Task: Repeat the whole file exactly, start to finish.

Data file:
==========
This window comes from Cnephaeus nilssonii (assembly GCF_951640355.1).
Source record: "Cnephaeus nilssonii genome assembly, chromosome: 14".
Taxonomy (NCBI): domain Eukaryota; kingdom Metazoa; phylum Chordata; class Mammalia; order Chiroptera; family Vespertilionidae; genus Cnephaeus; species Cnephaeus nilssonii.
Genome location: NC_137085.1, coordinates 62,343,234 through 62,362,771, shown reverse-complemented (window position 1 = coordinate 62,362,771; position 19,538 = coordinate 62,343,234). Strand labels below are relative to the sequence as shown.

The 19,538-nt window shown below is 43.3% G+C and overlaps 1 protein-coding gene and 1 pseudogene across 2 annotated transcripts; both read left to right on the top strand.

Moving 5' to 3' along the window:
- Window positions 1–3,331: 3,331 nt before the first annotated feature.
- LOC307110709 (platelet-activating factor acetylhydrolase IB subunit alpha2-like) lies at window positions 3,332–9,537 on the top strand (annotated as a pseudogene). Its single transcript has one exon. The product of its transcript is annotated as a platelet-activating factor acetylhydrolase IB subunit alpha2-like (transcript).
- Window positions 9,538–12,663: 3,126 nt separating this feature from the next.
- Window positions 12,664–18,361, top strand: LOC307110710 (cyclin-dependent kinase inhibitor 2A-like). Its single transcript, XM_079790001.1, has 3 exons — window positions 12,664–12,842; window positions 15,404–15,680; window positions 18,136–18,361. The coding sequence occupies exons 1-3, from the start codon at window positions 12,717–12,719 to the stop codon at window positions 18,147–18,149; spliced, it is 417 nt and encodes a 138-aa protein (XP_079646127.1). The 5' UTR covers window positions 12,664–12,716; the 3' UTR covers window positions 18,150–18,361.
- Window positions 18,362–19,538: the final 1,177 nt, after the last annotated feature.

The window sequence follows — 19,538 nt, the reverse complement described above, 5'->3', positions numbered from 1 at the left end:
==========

This window comes from Cnephaeus nilssonii (assembly GCF_951640355.1).
Source record: "Cnephaeus nilssonii genome assembly, chromosome: 14".
Taxonomy (NCBI): domain Eukaryota; kingdom Metazoa; phylum Chordata; class Mammalia; order Chiroptera; family Vespertilionidae; genus Cnephaeus; species Cnephaeus nilssonii.
Genome location: NC_137085.1, coordinates 62,343,234 through 62,362,771, shown reverse-complemented (window position 1 = coordinate 62,362,771; position 19,538 = coordinate 62,343,234). Strand labels below are relative to the sequence as shown.

The 19,538-nt window shown below is 43.3% G+C and overlaps 1 protein-coding gene and 1 pseudogene across 2 annotated transcripts; both read left to right on the top strand.

Moving 5' to 3' along the window:
- Window positions 1–3,331: 3,331 nt before the first annotated feature.
- LOC307110709 (platelet-activating factor acetylhydrolase IB subunit alpha2-like) lies at window positions 3,332–9,537 on the top strand (annotated as a pseudogene). Its single transcript has one exon. The product of its transcript is annotated as a platelet-activating factor acetylhydrolase IB subunit alpha2-like (transcript).
- Window positions 9,538–12,663: 3,126 nt separating this feature from the next.
- Window positions 12,664–18,361, top strand: LOC307110710 (cyclin-dependent kinase inhibitor 2A-like). Its single transcript, XM_079790001.1, has 3 exons — window positions 12,664–12,842; window positions 15,404–15,680; window positions 18,136–18,361. The coding sequence occupies exons 1-3, from the start codon at window positions 12,717–12,719 to the stop codon at window positions 18,147–18,149; spliced, it is 417 nt and encodes a 138-aa protein (XP_079646127.1). The 5' UTR covers window positions 12,664–12,716; the 3' UTR covers window positions 18,150–18,361.
- Window positions 18,362–19,538: the final 1,177 nt, after the last annotated feature.

The window sequence follows — 19,538 nt, the reverse complement described above, 5'->3', positions numbered from 1 at the left end: